Friday, July 13, 2012
Happy Summer! I hope everyone in the Northwest is enjoying the fabulous summer weather (now that summer has finally arrived here!) I am also sending positive thoughts of better weather to those that are experience extreme weather challenges this year.
The information below was sent to me by the Puget Sound Partnership, announcing a new WA State phone number for us all to be aware of, and to share with citizens/students regarding reporting of Marine Debris. This number is specifically for the tsunami debris, but “probably” secondarily the garbage patch debris too (which personally I think should be referred to as a gigantic “stew” and not a patch.)
There is also a National Oceanic and Atmospheric Administration email if an item appears to have sentimental value to those who owned it. In this case NOAA requests that people move the item to a safe place and email the information to firstname.lastname@example.org .
Thanks for reading and sharing!
Resource Stewards, LLC
WA State announces toll-free line to report marine debris on beaches
by Linda Kent, Communications and Education Office
Washington State has a new toll-free reporting and information line – 1-855-WACOAST (1-855-922-6278) – that citizens can call if they spot marine debris on our coastal beaches. Our outer beaches have been experiencing an uptick in marine debris, especially Styrofoam and plastic bottles, most likely resulting from the March 11, 2011, tsunami that devastated Japan, claiming nearly 16,000 lives.
According to the National Oceanic and Atmospheric Administration (NOAA), a portion of the tsunami debris that washed into the Pacific Ocean has been arriving on U.S. and Canadian shores, including Washington. On June 15, a 20-foot fiberglass boat washed ashore at Cape Disappointment State Park near Ilwaco. The Japanese consulate in Seattle confirmed the boat came from Japan and was swept out to sea by the tsunami.
NOAA predicts tsunami debris will show up on our shores intermittently during the next several years. However, it is unknown where and what types of debris might arrive.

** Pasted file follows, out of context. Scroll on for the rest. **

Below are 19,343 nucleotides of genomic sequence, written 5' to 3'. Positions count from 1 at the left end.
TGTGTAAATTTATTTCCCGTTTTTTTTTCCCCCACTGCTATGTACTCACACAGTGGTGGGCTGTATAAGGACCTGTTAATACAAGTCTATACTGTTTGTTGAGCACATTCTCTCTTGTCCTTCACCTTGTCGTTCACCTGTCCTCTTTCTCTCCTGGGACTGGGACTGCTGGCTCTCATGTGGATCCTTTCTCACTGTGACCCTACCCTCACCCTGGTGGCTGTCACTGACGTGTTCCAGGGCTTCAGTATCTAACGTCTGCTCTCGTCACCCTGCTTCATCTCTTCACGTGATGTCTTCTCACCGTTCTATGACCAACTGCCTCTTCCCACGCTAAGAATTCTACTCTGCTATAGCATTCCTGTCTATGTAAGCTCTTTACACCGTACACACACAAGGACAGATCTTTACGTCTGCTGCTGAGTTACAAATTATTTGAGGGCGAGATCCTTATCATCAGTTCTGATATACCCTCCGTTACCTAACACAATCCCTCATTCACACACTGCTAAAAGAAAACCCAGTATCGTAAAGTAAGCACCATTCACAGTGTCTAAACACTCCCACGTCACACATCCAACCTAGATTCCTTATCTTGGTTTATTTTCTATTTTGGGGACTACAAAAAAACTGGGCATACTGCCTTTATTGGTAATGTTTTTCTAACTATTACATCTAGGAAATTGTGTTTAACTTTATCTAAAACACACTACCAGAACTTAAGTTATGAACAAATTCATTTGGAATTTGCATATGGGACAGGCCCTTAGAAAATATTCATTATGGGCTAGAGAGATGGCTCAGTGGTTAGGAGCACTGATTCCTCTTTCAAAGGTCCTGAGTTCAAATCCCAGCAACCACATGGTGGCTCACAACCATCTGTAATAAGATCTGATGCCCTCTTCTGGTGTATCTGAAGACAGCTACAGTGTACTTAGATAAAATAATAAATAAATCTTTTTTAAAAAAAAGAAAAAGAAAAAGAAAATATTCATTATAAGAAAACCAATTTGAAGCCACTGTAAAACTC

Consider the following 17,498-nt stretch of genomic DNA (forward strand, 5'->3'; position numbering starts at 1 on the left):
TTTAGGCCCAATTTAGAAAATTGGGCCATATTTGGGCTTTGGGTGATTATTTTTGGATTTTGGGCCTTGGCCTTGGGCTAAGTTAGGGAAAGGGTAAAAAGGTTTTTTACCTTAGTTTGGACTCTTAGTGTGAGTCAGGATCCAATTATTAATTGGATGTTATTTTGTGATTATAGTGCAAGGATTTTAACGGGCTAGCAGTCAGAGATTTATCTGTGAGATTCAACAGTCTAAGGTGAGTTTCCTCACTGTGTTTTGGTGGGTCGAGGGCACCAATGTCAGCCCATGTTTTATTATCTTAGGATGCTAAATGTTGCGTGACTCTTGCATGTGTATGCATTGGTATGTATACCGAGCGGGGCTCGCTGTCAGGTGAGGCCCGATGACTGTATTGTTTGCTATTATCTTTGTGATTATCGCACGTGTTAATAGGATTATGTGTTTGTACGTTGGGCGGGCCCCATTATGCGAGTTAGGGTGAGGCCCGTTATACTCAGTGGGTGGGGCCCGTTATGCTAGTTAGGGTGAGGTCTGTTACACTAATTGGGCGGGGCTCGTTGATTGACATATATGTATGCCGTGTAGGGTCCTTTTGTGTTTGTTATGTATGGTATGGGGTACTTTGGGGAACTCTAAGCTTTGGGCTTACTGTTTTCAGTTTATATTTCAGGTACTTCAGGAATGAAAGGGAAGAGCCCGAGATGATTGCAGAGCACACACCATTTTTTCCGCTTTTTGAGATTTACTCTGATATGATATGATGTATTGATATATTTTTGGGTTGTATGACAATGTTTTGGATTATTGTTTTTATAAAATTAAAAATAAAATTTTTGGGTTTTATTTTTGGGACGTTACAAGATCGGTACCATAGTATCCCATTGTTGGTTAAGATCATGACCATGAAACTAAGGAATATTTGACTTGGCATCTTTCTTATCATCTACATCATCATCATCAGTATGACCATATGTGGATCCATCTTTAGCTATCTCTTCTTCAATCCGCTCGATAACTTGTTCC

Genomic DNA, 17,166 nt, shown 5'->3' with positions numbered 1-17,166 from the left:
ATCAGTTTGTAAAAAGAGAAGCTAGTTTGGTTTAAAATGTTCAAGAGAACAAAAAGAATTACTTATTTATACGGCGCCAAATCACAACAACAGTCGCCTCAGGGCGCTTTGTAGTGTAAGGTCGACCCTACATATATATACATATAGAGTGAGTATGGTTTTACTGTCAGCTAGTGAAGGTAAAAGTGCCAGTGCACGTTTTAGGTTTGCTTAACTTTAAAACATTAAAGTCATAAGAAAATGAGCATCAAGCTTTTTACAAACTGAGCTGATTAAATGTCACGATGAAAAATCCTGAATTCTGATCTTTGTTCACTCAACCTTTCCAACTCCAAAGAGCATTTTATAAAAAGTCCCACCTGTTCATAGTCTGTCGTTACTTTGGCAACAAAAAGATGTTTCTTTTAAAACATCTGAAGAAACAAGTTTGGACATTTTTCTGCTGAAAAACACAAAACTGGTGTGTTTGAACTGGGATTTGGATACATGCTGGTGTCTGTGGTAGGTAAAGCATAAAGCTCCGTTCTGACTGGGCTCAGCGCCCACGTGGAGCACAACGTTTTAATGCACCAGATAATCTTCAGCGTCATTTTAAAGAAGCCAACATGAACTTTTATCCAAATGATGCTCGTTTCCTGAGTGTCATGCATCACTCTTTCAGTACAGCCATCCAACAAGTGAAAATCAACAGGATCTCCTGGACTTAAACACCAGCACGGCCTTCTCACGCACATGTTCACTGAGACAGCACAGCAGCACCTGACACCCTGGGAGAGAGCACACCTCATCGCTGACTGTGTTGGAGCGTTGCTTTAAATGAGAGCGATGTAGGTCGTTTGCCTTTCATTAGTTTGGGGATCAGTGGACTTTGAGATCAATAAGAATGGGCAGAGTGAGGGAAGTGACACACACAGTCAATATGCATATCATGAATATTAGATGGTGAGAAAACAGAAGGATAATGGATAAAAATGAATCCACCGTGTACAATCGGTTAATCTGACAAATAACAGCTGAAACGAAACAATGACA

In Washington, Ecology is one of several state agencies with a response role as Japanese tsunami debris washes up on our shores. Others include the departments of Fish and Wildlife, Health, Military-Emergency Management Division, Natural Resources, and Washington State Parks and Recreation Commission. We are working closely with NOAA to assess and evaluate potential tsunami debris affects to:
• Our coastal communities.
• The public’s health.
• Our beaches, lands and environment.
This effort also includes working with our local and tribal government partners to help ensure that any needed response is well coordinated.
People who call 1-855-WACOAST can:
• Report oil and hazardous items to the National Response Center and Ecology by pressing “1.”
• Report large floating debris items that might pose a boating or navigation hazard by pressing “2.”
• Get instructions for reporting debris that is not large or hazardous.
Citizens visiting our coastal beaches are also encouraged to remove and dispose of small debris items such as Styrofoam, plastic, bottles, other synthetic materials, glass and metal.
If an item appears to have sentimental value to those who owned it, NOAA requests that people move the item to a safe place and email the information to email@example.com.
More about tsunami debris
• Widely scattered debris has been arriving intermittently along Pacific Northwest shorelines. For more information, go to: http://marinedebris.noaa.gov/info/japanfaqs.html#FAQs.
• NOAA is actively collecting information about tsunami debris and asks the public to report debris sightings to firstname.lastname@example.org.
• Ecology’s Japanese tsunami debris Web page: www.ecy.wa.gov/news/2012/itn01_debris.html
• Washington Department of Health believes it is highly unlikely any tsunami debris is radioactive. Go to: www.doh.wa.gov/Emergencies/EmergencyPreparednessandResponse/FukushimaUpdate/TsunamiDebrisFAQ.aspx